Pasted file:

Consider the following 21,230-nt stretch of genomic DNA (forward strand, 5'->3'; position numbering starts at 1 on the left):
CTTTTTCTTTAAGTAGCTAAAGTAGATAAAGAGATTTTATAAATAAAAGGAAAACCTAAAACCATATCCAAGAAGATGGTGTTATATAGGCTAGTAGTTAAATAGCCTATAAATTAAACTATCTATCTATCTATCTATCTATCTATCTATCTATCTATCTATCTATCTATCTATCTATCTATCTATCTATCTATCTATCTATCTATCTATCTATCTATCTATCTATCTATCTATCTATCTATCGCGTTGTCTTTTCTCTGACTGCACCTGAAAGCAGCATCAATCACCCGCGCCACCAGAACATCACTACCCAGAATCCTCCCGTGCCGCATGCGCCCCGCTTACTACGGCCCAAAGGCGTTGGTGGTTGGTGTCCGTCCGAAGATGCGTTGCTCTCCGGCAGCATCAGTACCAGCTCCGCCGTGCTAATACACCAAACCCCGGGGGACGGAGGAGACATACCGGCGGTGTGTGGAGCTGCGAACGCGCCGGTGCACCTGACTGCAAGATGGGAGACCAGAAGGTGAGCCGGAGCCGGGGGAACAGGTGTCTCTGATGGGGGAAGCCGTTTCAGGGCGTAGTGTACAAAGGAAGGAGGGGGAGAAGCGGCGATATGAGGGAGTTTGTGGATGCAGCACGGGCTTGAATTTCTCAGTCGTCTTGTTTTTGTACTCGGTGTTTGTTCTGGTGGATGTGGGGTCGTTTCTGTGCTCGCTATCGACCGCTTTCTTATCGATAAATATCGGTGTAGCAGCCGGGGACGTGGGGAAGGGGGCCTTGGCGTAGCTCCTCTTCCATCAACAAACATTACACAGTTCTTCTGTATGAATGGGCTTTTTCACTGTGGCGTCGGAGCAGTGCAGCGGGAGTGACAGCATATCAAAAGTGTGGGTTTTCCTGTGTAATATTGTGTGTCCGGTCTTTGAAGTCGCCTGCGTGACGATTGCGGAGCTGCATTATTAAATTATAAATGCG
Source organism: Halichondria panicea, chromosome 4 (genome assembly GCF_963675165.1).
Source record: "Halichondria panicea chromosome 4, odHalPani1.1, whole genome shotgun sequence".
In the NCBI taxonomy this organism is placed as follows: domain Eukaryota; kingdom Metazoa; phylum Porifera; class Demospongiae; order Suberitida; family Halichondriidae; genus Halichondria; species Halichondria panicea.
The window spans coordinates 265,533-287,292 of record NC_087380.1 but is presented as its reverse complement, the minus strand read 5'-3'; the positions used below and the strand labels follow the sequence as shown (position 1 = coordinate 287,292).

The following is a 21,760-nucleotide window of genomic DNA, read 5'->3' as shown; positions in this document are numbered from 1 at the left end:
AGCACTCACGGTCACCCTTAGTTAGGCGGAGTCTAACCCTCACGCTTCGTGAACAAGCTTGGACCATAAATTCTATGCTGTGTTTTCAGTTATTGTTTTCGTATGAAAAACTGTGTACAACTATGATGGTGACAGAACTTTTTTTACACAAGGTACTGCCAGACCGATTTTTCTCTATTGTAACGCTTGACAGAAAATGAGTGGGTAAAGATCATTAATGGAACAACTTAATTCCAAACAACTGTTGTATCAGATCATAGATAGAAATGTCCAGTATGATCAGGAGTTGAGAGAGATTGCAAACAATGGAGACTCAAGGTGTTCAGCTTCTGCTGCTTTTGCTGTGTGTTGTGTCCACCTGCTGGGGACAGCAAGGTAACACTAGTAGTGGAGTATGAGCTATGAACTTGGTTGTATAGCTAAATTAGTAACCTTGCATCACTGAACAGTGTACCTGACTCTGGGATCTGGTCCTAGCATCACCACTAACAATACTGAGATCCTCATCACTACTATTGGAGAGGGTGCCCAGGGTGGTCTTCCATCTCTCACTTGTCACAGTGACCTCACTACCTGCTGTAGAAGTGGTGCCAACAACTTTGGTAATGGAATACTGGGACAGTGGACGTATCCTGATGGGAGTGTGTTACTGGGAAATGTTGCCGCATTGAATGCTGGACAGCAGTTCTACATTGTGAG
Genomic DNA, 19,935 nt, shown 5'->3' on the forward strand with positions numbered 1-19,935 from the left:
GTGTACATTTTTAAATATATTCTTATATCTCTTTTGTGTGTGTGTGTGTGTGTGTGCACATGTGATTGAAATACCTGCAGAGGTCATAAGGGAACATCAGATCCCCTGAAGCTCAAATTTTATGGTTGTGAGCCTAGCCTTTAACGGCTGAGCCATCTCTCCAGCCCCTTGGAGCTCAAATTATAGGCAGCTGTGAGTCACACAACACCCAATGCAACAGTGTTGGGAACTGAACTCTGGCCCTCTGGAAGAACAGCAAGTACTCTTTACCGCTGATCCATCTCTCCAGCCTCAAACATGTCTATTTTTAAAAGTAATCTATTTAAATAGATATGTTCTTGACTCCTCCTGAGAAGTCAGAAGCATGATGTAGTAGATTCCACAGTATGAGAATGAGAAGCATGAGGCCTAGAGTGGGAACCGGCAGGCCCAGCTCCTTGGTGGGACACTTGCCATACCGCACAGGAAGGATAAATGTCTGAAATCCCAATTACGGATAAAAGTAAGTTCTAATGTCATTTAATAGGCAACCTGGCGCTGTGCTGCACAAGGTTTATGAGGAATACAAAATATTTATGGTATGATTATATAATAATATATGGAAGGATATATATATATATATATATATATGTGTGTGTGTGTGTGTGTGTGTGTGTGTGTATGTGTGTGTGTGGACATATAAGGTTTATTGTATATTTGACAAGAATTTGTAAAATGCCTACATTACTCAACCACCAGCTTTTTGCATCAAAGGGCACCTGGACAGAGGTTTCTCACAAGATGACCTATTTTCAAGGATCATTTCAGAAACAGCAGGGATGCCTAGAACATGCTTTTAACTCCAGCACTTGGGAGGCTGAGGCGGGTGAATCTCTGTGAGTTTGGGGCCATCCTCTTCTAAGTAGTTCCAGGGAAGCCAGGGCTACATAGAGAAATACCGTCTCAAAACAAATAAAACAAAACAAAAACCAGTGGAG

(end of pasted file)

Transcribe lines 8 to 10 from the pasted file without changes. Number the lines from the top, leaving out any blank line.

AGCACTCACGGTCACCCTTAGTTAGGCGGAGTCTAACCCTCACGCTTCGTGAACAAGCTTGGACCATAAATTCTATGCTGTGTTTTCAGTTATTGTTTTCGTATGAAAAACTGTGTACAACTATGATGGTGACAGAACTTTTTTTACACAAGGTACTGCCAGACCGATTTTTCTCTATTGTAACGCTTGACAGAAAATGAGTGGGTAAAGATCATTAATGGAACAACTTAATTCCAAACAACTGTTGTATCAGATCATAGATAGAAATGTCCAGTATGATCAGGAGTTGAGAGAGATTGCAAACAATGGAGACTCAAGGTGTTCAGCTTCTGCTGCTTTTGCTGTGTGTTGTGTCCACCTGCTGGGGACAGCAAGGTAACACTAGTAGTGGAGTATGAGCTATGAACTTGGTTGTATAGCTAAATTAGTAACCTTGCATCACTGAACAGTGTACCTGACTCTGGGATCTGGTCCTAGCATCACCACTAACAATACTGAGATCCTCATCACTACTATTGGAGAGGGTGCCCAGGGTGGTCTTCCATCTCTCACTTGTCACAGTGACCTCACTACCTGCTGTAGAAGTGGTGCCAACAACTTTGGTAATGGAATACTGGGACAGTGGACGTATCCTGATGGGAGTGTGTTACTGGGAAATGTTGCCGCATTGAATGCTGGACAGCAGTTCTACATTGTGAG
Genomic DNA, 19,935 nt, shown 5'->3' on the forward strand with positions numbered 1-19,935 from the left:
GTGTACATTTTTAAATATATTCTTATATCTCTTTTGTGTGTGTGTGTGTGTGTGTGCACATGTGATTGAAATACCTGCAGAGGTCATAAGGGAACATCAGATCCCCTGAAGCTCAAATTTTATGGTTGTGAGCCTAGCCTTTAACGGCTGAGCCATCTCTCCAGCCCCTTGGAGCTCAAATTATAGGCAGCTGTGAGTCACACAACACCCAATGCAACAGTGTTGGGAACTGAACTCTGGCCCTCTGGAAGAACAGCAAGTACTCTTTACCGCTGATCCATCTCTCCAGCCTCAAACATGTCTATTTTTAAAAGTAATCTATTTAAATAGATATGTTCTTGACTCCTCCTGAGAAGTCAGAAGCATGATGTAGTAGATTCCACAGTATGAGAATGAGAAGCATGAGGCCTAGAGTGGGAACCGGCAGGCCCAGCTCCTTGGTGGGACACTTGCCATACCGCACAGGAAGGATAAATGTCTGAAATCCCAATTACGGATAAAAGTAAGTTCTAATGTCATTTAATAGGCAACCTGGCGCTGTGCTGCACAAGGTTTATGAGGAATACAAAATATTTATGGTATGATTATATAATAATATATGGAAGGATATATATATATATATATATATATGTGTGTGTGTGTGTGTGTGTGTGTGTGTGTATGTGTGTGTGTGGACATATAAGGTTTATTGTATATTTGACAAGAATTTGTAAAATGCCTACATTACTCAACCACCAGCTTTTTGCATCAAAGGGCACCTGGACAGAGGTTTCTCACAAGATGACCTATTTTCAAGGATCATTTCAGAAACAGCAGGGATGCCTAGAACATGCTTTTAACTCCAGCACTTGGGAGGCTGAGGCGGGTGAATCTCTGTGAGTTTGGGGCCATCCTCTTCTAAGTAGTTCCAGGGAAGCCAGGGCTACATAGAGAAATACCGTCTCAAAACAAATAAAACAAAACAAAAACCAGTGGAG